Watching PRETTYMUCH perform at DAR Constitution Hall on Friday was weird. Seeing five skater boys jump around the same stage I walked across to receive my high school diploma left me with some cognitive dissonance.
Honestly, I didn’t really know what I was getting myself into. Before Friday, I didn’t know much about the group. A couple of their songs had made it onto my playlists, but that’s it. However, as a former One Direction stan, I feel contractually obligated to give any band created by Simon Cowell a chance.
And what I learned is that PRETTYMUCH is indubitably a boy band. Brandon Arreaga, Edwin Honoret, Zion Kuwonu, Nick Mara and Austin Porter live together, sing together and dance together. That’s quintessential boy band stuff.
And on Friday, they brought that stuff to Constitution Hall.
Constitution Hall is an early twentieth-century concert hall, complete with fancy columns and a painted ceiling. It’s the birthplace of the National Symphony Orchestra. I have no idea how the streetwear-clad group ended up here, but the dutiful crowd of screaming teenagers made it make sense.
15-year-old singer kenzie opened, and thankfully, other people knew her well enough to sing along, even if I couldn’t. She signed off with a classic “Who’s ready for PRETTYMUCH?” and the screaming that ensued pierced my eardrums so thoroughly that it threw off my balance and I almost tumbled over the barrier into the heaving crowd below me. More quintessential boy band stuff.
The group came out to their new single, “Lying,” originally featuring Lil Tjay, which dropped the day off the concert. They quickly segued into “4U,” off their newest EP, and then the unreleased “Rock Wichu.”
Most songs were true to the studio versions, but they switched up the beat of a couple of songs for the express purpose of a synchronized dance break. It was very “Bye Bye Bye,” if *NSYNC had known how to hit the woah.
For “Gone 2 Long,” the five of them sat on stools, accompanied only by a launchboard, encouraging everyone to wave their phone lights. Very touching stuff. But near the end of the song, the launchboard malfunctioned, and they decided to perform the rest of the track acapella. I have no idea if that was actually a game-time decision or a charming ploy, but it was endearing either way.
It’s that charm, combined with their palpable chemistry, that is the most boy band thing about them. Their camaraderie was clear throughout the night, from complicated handshakes to casual conversations in between songs to their kinda-cliche-kinda-cute proclamation that they’re “brothers.”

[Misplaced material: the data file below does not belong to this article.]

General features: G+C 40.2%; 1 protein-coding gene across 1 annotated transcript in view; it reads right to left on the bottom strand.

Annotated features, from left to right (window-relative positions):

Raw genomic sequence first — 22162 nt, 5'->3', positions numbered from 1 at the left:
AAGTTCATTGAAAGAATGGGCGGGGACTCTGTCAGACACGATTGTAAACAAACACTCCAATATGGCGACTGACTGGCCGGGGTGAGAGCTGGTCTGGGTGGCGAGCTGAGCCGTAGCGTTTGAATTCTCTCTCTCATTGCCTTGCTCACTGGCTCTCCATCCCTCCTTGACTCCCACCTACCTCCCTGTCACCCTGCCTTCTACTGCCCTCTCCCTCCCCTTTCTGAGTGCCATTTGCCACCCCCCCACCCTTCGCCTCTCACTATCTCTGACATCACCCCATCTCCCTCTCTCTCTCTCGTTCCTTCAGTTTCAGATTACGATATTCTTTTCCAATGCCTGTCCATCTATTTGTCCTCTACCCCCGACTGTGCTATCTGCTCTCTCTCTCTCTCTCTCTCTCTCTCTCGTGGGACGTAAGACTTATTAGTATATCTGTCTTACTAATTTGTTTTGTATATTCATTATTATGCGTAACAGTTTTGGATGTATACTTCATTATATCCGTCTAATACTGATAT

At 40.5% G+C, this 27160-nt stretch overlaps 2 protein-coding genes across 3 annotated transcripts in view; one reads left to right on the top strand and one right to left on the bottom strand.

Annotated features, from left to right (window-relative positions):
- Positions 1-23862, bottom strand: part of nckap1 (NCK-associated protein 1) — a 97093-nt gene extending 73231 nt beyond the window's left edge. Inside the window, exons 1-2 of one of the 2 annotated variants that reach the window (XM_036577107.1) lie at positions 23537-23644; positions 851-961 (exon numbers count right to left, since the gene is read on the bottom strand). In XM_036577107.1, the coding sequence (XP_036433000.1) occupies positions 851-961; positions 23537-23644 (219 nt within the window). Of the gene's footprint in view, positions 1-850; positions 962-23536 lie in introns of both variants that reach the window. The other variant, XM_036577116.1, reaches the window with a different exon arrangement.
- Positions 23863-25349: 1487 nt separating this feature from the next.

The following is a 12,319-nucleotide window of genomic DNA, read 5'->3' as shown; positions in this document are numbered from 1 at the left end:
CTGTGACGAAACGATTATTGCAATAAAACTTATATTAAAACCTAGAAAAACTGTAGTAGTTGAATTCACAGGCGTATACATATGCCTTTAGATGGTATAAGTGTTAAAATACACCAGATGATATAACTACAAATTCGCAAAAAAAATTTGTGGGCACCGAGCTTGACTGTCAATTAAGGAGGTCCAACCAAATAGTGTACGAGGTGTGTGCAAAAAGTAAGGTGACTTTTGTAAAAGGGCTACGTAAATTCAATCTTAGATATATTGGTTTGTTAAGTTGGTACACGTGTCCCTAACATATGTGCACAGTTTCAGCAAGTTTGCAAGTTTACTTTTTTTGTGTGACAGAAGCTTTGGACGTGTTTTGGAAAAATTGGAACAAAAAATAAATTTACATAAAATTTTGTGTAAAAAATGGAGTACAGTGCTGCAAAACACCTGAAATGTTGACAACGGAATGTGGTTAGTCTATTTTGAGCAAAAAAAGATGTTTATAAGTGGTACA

The rest of their persona is less clear-cut, always walking the boy band line. They may sing about grinding in the club, but they also skip the word “fuck” in their own lyrics. They’ve got elaborate dance sequences, and yet there’s something in their milly rocking that lets you know they actually love dancing. They get hit by bras thrown onstage, but their emphasis is on their squad.
And notably, they’re the only boy band I’ve ever seen pull off rapping. In their performance of “Solita,” originally featuring Rich The Kid, Austin took over the rap and did well enough that I barely missed Rich. And in their performance of “Phases,” Zion rapped the line “we both realized that he was bogus” with such conviction that I can’t help but be certain that whoever “he” is, he’s bogus.
“Phases” was the last song of their normal set, and it’s usually the kind of song that makes you want to lie on the quad at 1 a.m. and contemplate your life choices. But their closing performance was much more hype than expected and left the audience wanting more — which, of course, they gave us.
They came back out for their encore with “Open Arms,” an early single that features some pretty impressive harmonies. But those obviously weren’t the focus of the last song. Instead, they took the opportunity to flex their dancing skills one last time.
I went into this concert sure I had outgrown my love for boy bands. I thought I would remain unfazed by their boyish charm, unaffected by their carefully curated brand. But then Nick waved at me, and I felt myself slip right back into old habits.